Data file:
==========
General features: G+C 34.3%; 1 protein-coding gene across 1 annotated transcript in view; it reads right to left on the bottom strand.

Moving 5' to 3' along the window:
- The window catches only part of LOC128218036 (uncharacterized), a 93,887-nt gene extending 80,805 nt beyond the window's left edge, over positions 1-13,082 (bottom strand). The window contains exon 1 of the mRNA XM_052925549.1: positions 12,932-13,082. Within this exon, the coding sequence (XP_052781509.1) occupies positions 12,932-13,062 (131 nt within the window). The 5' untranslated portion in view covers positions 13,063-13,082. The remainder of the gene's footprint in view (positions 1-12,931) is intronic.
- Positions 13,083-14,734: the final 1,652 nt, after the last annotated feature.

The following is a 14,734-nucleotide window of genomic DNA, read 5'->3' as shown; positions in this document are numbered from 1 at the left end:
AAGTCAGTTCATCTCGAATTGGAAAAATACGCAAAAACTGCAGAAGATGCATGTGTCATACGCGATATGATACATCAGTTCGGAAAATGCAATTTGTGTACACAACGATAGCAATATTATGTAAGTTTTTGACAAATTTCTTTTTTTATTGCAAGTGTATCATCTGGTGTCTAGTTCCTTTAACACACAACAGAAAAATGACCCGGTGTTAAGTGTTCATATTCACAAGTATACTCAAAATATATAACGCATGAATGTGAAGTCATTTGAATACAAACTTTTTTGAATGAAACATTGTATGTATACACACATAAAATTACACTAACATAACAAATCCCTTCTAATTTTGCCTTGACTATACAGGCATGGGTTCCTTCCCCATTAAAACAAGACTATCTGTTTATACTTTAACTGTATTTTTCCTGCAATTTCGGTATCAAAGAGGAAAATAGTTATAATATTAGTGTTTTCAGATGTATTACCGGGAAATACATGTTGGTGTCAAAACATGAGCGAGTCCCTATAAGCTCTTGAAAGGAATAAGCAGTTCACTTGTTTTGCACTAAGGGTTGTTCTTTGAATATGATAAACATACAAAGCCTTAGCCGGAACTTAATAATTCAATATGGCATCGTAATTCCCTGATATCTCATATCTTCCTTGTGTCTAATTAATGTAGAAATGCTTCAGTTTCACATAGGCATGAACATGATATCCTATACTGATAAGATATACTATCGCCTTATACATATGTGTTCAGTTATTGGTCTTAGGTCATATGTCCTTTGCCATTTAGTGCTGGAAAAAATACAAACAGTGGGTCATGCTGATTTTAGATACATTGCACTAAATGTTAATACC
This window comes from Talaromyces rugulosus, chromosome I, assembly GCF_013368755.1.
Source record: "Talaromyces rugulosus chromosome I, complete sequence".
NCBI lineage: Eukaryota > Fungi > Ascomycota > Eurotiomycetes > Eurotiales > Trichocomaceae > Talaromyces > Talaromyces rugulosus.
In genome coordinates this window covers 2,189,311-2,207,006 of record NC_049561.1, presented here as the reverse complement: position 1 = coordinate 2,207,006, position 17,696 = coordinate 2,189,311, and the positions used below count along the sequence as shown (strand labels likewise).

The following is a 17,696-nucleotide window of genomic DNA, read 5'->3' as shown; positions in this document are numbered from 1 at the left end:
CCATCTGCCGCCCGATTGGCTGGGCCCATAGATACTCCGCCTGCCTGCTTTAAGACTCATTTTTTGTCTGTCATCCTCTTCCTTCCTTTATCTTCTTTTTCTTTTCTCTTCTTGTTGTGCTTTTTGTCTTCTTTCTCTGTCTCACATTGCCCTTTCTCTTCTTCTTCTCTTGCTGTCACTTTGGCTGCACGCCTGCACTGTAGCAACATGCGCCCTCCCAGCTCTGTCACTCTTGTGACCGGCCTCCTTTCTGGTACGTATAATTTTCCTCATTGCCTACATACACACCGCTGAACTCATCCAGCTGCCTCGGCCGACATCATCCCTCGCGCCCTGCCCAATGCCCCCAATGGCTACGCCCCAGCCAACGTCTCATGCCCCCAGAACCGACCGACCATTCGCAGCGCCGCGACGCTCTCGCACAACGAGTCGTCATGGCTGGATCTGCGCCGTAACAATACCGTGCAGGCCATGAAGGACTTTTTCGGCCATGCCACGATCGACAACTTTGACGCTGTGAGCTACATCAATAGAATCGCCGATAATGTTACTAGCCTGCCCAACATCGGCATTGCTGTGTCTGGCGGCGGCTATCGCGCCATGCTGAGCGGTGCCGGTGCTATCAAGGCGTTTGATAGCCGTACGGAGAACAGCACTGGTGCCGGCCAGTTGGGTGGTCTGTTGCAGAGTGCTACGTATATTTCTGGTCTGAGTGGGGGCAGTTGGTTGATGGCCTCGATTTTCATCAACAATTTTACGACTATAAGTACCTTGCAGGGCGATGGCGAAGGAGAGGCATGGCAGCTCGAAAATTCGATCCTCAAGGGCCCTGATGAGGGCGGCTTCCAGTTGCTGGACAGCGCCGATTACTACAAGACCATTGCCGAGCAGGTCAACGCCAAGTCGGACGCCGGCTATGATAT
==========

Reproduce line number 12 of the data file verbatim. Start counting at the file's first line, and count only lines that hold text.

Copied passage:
CCATCTGCCGCCCGATTGGCTGGGCCCATAGATACTCCGCCTGCCTGCTTTAAGACTCATTTTTTGTCTGTCATCCTCTTCCTTCCTTTATCTTCTTTTTCTTTTCTCTTCTTGTTGTGCTTTTTGTCTTCTTTCTCTGTCTCACATTGCCCTTTCTCTTCTTCTTCTCTTGCTGTCACTTTGGCTGCACGCCTGCACTGTAGCAACATGCGCCCTCCCAGCTCTGTCACTCTTGTGACCGGCCTCCTTTCTGGTACGTATAATTTTCCTCATTGCCTACATACACACCGCTGAACTCATCCAGCTGCCTCGGCCGACATCATCCCTCGCGCCCTGCCCAATGCCCCCAATGGCTACGCCCCAGCCAACGTCTCATGCCCCCAGAACCGACCGACCATTCGCAGCGCCGCGACGCTCTCGCACAACGAGTCGTCATGGCTGGATCTGCGCCGTAACAATACCGTGCAGGCCATGAAGGACTTTTTCGGCCATGCCACGATCGACAACTTTGACGCTGTGAGCTACATCAATAGAATCGCCGATAATGTTACTAGCCTGCCCAACATCGGCATTGCTGTGTCTGGCGGCGGCTATCGCGCCATGCTGAGCGGTGCCGGTGCTATCAAGGCGTTTGATAGCCGTACGGAGAACAGCACTGGTGCCGGCCAGTTGGGTGGTCTGTTGCAGAGTGCTACGTATATTTCTGGTCTGAGTGGGGGCAGTTGGTTGATGGCCTCGATTTTCATCAACAATTTTACGACTATAAGTACCTTGCAGGGCGATGGCGAAGGAGAGGCATGGCAGCTCGAAAATTCGATCCTCAAGGGCCCTGATGAGGGCGGCTTCCAGTTGCTGGACAGCGCCGATTACTACAAGACCATTGCCGAGCAGGTCAACGCCAAGTCGGACGCCGGCTATGATAT